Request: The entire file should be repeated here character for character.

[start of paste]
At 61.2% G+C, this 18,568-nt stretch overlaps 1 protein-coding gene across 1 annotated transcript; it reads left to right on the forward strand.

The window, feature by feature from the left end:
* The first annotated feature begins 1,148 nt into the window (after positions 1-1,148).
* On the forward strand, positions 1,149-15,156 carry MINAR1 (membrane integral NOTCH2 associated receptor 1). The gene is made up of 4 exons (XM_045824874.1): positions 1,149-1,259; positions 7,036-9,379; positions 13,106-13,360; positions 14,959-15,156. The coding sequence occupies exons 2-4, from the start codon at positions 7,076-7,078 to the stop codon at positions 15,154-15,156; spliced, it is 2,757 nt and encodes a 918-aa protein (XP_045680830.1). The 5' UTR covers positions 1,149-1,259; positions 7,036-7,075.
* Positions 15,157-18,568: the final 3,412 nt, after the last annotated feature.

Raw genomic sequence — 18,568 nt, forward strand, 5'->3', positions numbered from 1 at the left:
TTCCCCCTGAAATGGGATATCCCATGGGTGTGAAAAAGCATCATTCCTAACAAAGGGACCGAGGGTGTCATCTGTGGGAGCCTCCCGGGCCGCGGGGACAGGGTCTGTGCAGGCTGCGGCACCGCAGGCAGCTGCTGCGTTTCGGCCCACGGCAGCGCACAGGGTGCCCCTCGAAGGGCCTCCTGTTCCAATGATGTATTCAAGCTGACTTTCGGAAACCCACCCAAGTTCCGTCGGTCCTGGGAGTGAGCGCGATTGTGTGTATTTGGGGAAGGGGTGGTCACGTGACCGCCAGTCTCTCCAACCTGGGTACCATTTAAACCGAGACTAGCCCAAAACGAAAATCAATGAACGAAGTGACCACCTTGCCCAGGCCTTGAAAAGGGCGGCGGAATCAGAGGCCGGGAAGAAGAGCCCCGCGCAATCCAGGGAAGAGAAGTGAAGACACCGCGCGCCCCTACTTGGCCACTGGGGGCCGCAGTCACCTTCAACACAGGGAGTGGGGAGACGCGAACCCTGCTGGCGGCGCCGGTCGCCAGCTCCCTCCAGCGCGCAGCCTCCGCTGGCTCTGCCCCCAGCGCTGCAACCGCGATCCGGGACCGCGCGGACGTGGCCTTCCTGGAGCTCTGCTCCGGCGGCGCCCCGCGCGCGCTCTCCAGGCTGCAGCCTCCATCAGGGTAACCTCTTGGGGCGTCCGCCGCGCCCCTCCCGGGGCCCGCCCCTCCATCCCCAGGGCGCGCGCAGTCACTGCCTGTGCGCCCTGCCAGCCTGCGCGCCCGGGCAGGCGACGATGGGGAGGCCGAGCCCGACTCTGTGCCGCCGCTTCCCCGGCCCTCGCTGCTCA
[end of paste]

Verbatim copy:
At 61.2% G+C, this 18,568-nt stretch overlaps 1 protein-coding gene across 1 annotated transcript; it reads left to right on the forward strand.

The window, feature by feature from the left end:
* The first annotated feature begins 1,148 nt into the window (after positions 1-1,148).
* On the forward strand, positions 1,149-15,156 carry MINAR1 (membrane integral NOTCH2 associated receptor 1). The gene is made up of 4 exons (XM_045824874.1): positions 1,149-1,259; positions 7,036-9,379; positions 13,106-13,360; positions 14,959-15,156. The coding sequence occupies exons 2-4, from the start codon at positions 7,076-7,078 to the stop codon at positions 15,154-15,156; spliced, it is 2,757 nt and encodes a 918-aa protein (XP_045680830.1). The 5' UTR covers positions 1,149-1,259; positions 7,036-7,075.
* Positions 15,157-18,568: the final 3,412 nt, after the last annotated feature.

Raw genomic sequence — 18,568 nt, forward strand, 5'->3', positions numbered from 1 at the left:
TTCCCCCTGAAATGGGATATCCCATGGGTGTGAAAAAGCATCATTCCTAACAAAGGGACCGAGGGTGTCATCTGTGGGAGCCTCCCGGGCCGCGGGGACAGGGTCTGTGCAGGCTGCGGCACCGCAGGCAGCTGCTGCGTTTCGGCCCACGGCAGCGCACAGGGTGCCCCTCGAAGGGCCTCCTGTTCCAATGATGTATTCAAGCTGACTTTCGGAAACCCACCCAAGTTCCGTCGGTCCTGGGAGTGAGCGCGATTGTGTGTATTTGGGGAAGGGGTGGTCACGTGACCGCCAGTCTCTCCAACCTGGGTACCATTTAAACCGAGACTAGCCCAAAACGAAAATCAATGAACGAAGTGACCACCTTGCCCAGGCCTTGAAAAGGGCGGCGGAATCAGAGGCCGGGAAGAAGAGCCCCGCGCAATCCAGGGAAGAGAAGTGAAGACACCGCGCGCCCCTACTTGGCCACTGGGGGCCGCAGTCACCTTCAACACAGGGAGTGGGGAGACGCGAACCCTGCTGGCGGCGCCGGTCGCCAGCTCCCTCCAGCGCGCAGCCTCCGCTGGCTCTGCCCCCAGCGCTGCAACCGCGATCCGGGACCGCGCGGACGTGGCCTTCCTGGAGCTCTGCTCCGGCGGCGCCCCGCGCGCGCTCTCCAGGCTGCAGCCTCCATCAGGGTAACCTCTTGGGGCGTCCGCCGCGCCCCTCCCGGGGCCCGCCCCTCCATCCCCAGGGCGCGCGCAGTCACTGCCTGTGCGCCCTGCCAGCCTGCGCGCCCGGGCAGGCGACGATGGGGAGGCCGAGCCCGACTCTGTGCCGCCGCTTCCCCGGCCCTCGCTGCTCA